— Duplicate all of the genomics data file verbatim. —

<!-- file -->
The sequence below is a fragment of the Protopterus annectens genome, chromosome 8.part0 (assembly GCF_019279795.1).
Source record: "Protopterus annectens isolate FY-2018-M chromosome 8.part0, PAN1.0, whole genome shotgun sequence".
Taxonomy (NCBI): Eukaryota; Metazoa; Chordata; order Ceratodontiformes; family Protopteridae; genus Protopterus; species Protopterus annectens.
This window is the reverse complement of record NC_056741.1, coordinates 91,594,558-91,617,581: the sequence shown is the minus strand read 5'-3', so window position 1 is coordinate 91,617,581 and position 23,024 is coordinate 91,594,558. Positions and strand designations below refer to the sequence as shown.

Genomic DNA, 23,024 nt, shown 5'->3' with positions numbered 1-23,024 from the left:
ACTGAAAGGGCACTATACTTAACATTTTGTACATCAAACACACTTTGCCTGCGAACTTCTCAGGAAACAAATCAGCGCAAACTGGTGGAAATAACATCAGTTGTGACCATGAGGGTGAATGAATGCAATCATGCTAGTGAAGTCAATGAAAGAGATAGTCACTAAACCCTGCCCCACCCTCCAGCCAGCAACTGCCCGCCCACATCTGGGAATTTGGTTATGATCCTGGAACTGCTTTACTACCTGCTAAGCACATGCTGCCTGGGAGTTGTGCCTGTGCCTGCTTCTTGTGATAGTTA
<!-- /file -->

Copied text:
The sequence below is a fragment of the Protopterus annectens genome, chromosome 8.part0 (assembly GCF_019279795.1).
Source record: "Protopterus annectens isolate FY-2018-M chromosome 8.part0, PAN1.0, whole genome shotgun sequence".
Taxonomy (NCBI): Eukaryota; Metazoa; Chordata; order Ceratodontiformes; family Protopteridae; genus Protopterus; species Protopterus annectens.
This window is the reverse complement of record NC_056741.1, coordinates 91,594,558-91,617,581: the sequence shown is the minus strand read 5'-3', so window position 1 is coordinate 91,617,581 and position 23,024 is coordinate 91,594,558. Positions and strand designations below refer to the sequence as shown.

Genomic DNA, 23,024 nt, shown 5'->3' with positions numbered 1-23,024 from the left:
ACTGAAAGGGCACTATACTTAACATTTTGTACATCAAACACACTTTGCCTGCGAACTTCTCAGGAAACAAATCAGCGCAAACTGGTGGAAATAACATCAGTTGTGACCATGAGGGTGAATGAATGCAATCATGCTAGTGAAGTCAATGAAAGAGATAGTCACTAAACCCTGCCCCACCCTCCAGCCAGCAACTGCCCGCCCACATCTGGGAATTTGGTTATGATCCTGGAACTGCTTTACTACCTGCTAAGCACATGCTGCCTGGGAGTTGTGCCTGTGCCTGCTTCTTGTGATAGTTA